Tuesday, February 14, 2012

The Trouble With Smart Dogs

Many years ago, hubby and I bought a male Golden Retriever we named Brew.

 We had planned to show Brew to get a championship title, like his parents. But, Brew who acquired his name by being a 'big bruiser' grew too large for breed standards. So the next thought was getting an obedience title on him. Brew was an enthusiastic participant. We went through classes and practiced. We participated in a few fun matches. We were entertainment for the viewers! On a recall, where your dog sits about 30 feet away and is to come straight to you when called, Brew would charge toward me, plunk his rear on the ground about 8 feet away, and slide to a stop - usually taking me out in the process! Well, he was obedient! In the Novice class, on the long down, your dog is to remain in a down position for three minutes (the longest three minutes ever) while you stand about 30 feet away. Observers could see that Brew was a thinking sort of dog. He would look at me. He would look at another dog, or another handler, or the judge. He would look at me. You could see his mind working.
"Alright," he'd think, "she said to stay down. What if I stay down, but crawl on my belly over to that dog (handler, judge)? What's the worst she could do to me?!"
So, maybe obedience matches weren't his thing either!
Brew became a delightful family dog. He was good with the babies. He happily shared toys with them. He delighted in hanging around the high chair during meals. He didn't mind if the boys hung from his ears (or other appendages) in learning to walk.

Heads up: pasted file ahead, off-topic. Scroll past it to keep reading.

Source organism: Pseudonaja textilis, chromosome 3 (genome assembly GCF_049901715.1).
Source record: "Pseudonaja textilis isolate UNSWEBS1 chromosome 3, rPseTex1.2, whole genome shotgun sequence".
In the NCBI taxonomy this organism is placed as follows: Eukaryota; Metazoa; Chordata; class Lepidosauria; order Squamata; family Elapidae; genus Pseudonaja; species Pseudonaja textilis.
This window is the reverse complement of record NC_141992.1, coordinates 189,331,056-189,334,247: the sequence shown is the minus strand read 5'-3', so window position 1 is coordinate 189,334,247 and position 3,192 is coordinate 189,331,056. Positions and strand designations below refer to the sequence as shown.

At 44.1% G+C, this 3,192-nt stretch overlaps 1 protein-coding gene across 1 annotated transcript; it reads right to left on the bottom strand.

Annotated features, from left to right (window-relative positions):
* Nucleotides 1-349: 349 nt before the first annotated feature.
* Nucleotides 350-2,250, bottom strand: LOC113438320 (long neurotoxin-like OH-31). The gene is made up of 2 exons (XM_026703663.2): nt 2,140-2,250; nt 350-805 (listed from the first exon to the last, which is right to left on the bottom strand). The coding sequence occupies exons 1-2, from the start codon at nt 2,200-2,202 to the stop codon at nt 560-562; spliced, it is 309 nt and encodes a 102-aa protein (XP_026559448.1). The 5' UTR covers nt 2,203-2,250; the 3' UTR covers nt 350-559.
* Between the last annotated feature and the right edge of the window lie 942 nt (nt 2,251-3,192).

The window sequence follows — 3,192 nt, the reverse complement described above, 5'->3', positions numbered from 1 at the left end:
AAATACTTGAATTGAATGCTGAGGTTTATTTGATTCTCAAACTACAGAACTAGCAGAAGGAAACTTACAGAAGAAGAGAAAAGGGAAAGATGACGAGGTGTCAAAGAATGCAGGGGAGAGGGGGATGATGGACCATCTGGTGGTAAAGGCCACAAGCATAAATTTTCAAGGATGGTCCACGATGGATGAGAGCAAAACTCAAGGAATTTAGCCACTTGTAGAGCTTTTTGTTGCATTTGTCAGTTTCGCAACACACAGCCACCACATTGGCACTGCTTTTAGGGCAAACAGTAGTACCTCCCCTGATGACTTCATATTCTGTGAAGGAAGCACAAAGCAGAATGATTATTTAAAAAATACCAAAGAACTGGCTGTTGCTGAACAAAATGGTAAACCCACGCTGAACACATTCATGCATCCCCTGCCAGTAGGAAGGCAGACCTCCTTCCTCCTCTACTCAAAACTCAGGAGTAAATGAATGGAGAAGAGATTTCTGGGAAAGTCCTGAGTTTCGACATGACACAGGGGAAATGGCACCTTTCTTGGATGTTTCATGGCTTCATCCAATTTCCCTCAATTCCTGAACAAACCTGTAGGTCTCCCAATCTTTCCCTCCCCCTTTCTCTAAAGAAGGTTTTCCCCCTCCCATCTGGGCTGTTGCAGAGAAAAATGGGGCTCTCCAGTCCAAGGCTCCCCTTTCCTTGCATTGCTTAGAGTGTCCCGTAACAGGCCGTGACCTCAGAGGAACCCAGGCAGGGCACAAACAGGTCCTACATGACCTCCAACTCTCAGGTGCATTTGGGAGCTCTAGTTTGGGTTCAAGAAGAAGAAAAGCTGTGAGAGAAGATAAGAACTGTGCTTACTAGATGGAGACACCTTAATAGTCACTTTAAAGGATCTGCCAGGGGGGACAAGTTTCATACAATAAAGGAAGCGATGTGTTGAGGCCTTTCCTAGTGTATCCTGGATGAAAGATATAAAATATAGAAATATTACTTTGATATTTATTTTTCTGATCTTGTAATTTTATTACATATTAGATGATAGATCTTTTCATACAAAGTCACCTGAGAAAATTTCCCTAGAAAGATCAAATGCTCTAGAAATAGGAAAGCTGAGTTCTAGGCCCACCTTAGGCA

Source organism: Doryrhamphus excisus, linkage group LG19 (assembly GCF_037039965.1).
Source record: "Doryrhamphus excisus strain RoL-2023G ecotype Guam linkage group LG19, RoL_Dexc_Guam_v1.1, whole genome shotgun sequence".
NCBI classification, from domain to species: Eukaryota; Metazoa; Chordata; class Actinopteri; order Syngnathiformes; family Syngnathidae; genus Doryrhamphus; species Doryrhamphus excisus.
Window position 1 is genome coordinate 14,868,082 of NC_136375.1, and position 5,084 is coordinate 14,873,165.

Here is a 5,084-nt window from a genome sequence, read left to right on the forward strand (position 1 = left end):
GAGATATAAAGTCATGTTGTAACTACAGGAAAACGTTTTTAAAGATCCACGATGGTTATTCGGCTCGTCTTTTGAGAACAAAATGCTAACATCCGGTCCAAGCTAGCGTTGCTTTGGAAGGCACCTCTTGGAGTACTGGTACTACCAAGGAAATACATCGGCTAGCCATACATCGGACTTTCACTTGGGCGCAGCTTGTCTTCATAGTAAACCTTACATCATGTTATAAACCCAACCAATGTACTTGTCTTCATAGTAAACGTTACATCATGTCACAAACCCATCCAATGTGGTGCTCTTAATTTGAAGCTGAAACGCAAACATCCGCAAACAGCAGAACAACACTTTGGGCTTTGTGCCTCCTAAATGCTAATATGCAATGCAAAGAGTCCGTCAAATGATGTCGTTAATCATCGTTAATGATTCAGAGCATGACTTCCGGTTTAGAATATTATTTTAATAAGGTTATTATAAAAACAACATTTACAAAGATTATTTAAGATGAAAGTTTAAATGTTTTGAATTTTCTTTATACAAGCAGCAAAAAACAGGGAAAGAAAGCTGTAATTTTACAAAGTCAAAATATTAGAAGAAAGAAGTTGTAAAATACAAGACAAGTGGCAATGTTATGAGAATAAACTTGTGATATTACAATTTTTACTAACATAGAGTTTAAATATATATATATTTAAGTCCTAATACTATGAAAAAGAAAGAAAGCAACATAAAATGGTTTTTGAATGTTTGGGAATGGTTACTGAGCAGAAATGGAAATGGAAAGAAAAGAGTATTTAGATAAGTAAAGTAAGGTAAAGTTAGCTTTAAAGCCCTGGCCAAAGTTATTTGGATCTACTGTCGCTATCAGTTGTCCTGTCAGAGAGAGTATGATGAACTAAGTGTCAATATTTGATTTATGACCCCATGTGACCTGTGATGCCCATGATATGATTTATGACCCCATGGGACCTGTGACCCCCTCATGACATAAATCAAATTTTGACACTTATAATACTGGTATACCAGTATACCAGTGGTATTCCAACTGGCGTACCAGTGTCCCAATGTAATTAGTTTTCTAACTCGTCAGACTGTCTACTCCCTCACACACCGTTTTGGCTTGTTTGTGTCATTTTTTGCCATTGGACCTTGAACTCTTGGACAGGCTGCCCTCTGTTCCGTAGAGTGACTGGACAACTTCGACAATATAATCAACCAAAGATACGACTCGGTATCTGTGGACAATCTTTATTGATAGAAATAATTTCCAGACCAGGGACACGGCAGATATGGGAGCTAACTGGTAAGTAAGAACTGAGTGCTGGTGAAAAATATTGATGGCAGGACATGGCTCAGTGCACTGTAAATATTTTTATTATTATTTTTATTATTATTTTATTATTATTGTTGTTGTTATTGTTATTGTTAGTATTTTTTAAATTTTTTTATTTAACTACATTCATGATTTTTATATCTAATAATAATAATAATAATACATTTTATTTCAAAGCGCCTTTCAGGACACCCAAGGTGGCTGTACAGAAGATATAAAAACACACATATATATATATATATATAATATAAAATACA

At this time our neighbor had a Corgi cross. A cute little guy they named, "Bandit". The neighbors taught Bandit to fetch the newspaper. Brew, being a Golden Retriever, was born and bred to fetch. He began to steal the newspaper from Bandit and bring it home. Of course, since our driveway was quite long, I was thrilled to have my dog bring me the paper, not knowing how he had acquired it. I just assumed it was from the end of our driveway. I praised Brew for his enterprising action. The next day, Brew delivered the paper once again. And, I praised him again. There is nothing...nothing at all... that Goldens like better than praise! So, the following morning there were several newspapers. I believe I ignored this on the first morning, but on successive mornings we had an increasing number of doggie-delivered newspapers. I would surreptitiously drive through the neighborhood and redeliver papers on my way to work! I finally had to reprimand our Golden. Bad dog turned into sad dog. But.... it didn't stop his retrieving! It only stopped his delivery! My new morning routine began with a search under bushes to find Brew's pile of retrieved papers and then redelivery. We finally stopped Brew's paper habit by helping our neighbors install newspaper boxes the publisher provided for free. We even installed one at the end of our driveway, because Brew never learned to bring the paper back to us after we reprimanded him for his behavior. He always hid it in the yard!


  1. I would love to have known Brew. Such a beautiful boy.

  2. What a wonderfuly enterprising boy was Brew. Great story, and I imagine even better memories.

  3. I laughed so hard, I have tears in my eyes. What a lovely dog, so smart, and such a great retriever.

  4. Brew sounds fantastic! I was laughing so hard, how could you ever be mad at such a smart boy? :)

  5. What a great friend he must have been..Goldens are very smart. I enjoyed his story! :)

  6. If one is good, more than one is even better, right? Good Brew!

  7. What a clever little paper hoarder Brew was! Funny post!!

    God bless ya and have a super Valentine's Day sweetie!!! :o)

  8. Yeah, you have to watch what you reprimand; if it's a desirable behavior in some circumstances you don't want to get after them, as you found out; you just have to be smarter than the darn dog- as an owner of border collies I know all about that!


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